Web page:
Dozens of Emory Area Homes, Church Damaged, Destroyed in Tornado

The deadly Canton tornado was on the ground for about 51 miles, hitting Fruitvale and Emory Saturday.

Dozens of homes in the small community of Emory were badly damaged or destroyed, including a church where dozens of people were eating when the tornado hit. Edward Dougherty took his wife into their hallway as soon as he heard the winds howling on Saturday evening.

“When I heard the roar, I knew without anyone telling me what it was,” he said.

With seconds to spare, they braced as a powerful tornado came straight for their house just outside of Emory city limits.

“Crying and scared, both of us were,” said Dougherty. “Everything’s popping and breaking and snapping and you know it’s around you. You feel the rain start coming in on you. You know it’s gone,” he said.

The roof of his home is gone. The winds were powerful enough to pull a 400 pound furnace right out of its place. His home of ten years was destroyed.

The tornado’s path then included Bear Creek subdivision along U.S. 69.

The Rains County Sheriff’s Office says 25 homes were destroyed or badly damaged.

State and local police and sheriff’s deputies are actively standing watch and have closed traffic to non-residents.

Saint John the Evangelist Catholic Church was hit next. There were 45 people inside when the tornado tore through.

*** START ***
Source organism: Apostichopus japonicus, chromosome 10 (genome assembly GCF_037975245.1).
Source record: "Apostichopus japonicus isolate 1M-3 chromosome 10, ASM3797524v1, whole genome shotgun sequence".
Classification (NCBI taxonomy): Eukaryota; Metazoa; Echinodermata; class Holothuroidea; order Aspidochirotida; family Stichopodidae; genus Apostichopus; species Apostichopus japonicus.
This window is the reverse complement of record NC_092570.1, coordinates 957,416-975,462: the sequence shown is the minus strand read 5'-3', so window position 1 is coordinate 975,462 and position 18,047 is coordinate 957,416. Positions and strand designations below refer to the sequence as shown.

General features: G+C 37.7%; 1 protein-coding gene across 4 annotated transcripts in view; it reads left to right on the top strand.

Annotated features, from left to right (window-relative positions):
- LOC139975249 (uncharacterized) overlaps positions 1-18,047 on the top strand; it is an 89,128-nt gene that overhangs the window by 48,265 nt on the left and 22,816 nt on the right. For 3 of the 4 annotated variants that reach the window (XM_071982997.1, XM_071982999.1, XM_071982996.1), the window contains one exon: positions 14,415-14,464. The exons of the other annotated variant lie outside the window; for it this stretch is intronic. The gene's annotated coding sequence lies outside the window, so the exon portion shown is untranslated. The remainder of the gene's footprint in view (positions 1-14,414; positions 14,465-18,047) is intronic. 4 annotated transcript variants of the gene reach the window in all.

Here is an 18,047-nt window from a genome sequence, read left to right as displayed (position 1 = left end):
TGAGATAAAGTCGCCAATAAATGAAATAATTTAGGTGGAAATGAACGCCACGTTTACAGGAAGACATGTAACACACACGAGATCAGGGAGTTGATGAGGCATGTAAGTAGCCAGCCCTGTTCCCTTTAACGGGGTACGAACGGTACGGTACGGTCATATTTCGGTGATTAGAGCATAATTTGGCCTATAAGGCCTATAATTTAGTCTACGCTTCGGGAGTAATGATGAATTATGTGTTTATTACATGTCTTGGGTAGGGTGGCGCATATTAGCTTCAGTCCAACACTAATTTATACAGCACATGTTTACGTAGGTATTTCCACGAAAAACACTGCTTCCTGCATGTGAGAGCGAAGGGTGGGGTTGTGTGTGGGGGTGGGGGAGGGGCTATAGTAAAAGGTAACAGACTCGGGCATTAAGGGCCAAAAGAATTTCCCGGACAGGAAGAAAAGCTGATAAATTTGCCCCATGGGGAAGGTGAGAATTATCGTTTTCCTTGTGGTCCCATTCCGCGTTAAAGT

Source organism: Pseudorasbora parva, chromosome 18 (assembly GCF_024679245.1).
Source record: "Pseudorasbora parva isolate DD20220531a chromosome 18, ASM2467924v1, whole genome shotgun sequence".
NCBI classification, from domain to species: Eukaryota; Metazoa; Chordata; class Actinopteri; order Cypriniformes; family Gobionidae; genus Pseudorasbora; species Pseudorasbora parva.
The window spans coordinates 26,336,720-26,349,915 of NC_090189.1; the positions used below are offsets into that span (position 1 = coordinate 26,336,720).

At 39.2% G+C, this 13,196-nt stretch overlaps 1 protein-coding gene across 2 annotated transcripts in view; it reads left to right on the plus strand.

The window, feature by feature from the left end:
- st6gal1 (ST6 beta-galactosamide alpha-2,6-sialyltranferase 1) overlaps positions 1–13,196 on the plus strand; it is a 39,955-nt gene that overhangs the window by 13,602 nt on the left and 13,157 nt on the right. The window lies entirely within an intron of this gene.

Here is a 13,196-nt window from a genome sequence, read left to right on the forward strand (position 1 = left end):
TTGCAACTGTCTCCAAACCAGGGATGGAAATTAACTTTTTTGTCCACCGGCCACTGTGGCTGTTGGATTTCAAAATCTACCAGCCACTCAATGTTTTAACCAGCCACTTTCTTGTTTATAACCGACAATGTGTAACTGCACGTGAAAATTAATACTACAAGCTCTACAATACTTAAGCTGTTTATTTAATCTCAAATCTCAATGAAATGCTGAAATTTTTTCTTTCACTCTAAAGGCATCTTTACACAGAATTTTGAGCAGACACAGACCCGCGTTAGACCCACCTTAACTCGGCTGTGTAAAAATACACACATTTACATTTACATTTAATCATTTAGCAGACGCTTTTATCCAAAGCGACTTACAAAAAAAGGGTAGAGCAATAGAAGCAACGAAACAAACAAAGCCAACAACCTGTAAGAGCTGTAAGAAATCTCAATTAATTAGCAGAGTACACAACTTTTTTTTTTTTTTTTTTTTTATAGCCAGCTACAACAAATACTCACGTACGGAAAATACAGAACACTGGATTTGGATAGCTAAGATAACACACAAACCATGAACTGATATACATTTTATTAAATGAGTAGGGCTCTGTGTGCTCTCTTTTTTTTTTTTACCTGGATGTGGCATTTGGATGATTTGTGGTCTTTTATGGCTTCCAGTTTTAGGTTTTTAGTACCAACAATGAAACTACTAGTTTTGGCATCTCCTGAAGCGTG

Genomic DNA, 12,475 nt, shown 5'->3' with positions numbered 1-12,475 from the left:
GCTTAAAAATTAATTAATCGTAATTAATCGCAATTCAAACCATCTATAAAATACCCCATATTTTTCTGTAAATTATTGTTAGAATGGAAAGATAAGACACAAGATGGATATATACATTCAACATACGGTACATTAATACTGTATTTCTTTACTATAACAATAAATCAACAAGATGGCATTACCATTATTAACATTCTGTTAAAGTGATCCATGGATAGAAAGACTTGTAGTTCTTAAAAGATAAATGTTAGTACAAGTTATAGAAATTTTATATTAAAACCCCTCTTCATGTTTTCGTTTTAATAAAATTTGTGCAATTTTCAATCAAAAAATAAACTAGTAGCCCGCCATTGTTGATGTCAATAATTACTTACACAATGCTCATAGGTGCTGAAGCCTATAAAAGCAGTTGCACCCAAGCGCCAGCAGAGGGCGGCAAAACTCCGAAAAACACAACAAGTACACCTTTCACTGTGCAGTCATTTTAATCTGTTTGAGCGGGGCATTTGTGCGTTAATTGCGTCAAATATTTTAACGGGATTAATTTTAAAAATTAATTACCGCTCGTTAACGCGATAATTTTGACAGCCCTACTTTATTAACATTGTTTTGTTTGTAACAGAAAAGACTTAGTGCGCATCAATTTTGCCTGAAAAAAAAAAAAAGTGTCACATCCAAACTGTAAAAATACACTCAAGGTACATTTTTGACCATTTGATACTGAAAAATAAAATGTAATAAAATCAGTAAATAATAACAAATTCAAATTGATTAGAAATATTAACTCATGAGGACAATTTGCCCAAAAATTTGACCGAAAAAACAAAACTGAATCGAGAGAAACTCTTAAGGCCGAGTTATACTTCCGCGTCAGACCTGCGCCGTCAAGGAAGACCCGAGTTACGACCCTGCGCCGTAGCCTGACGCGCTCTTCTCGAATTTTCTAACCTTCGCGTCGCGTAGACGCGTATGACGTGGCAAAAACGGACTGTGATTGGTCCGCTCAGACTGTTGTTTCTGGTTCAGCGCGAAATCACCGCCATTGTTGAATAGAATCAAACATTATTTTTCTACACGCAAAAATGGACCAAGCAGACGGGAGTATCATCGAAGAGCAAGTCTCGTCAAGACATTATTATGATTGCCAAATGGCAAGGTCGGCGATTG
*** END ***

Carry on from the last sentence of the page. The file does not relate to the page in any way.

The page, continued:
“We were sitting there having a dinner for our graduating seniors,” said church member Sherry Badalich. “And we got a call telling us to move into the hallway.”

Monica Hughes and her husband ran to the doors.

“About 30 seconds after we closed the doors, it hit,” she said. “My husband and I were by the doors, by the sanctuary and they were being pulled open and we were hanging onto them literally for dear life.”

The huddled congregation prayed and watched as the walls were peeled off with ease. Three of the building’s walls were gone by the time the tornado moved away. Badalich says everyone sang and walked out of the building.

“Praise God because we walked out,” said a tearful Hughes.

While their sanctuary was destroyed, their faith is not.

“I don’t think anybody in that hallway felt fear,” said Badalich. “We had been praying and I personally felt safe.”

“We’re calling it the Passover,” said Hughes. “Because it hit the front, it passed over the top and went down the back and we feel we had Jesus leaning over and telling us: It’s okay. I’ve got ya.”

The sheriff’s office told NBC 5 that 417 people used the city’s tornado shelter on Saturday.

Emergency management says they are grateful to have received an outpouring of volunteers wanting to lend a helping hand, but they no longer need any extra help.

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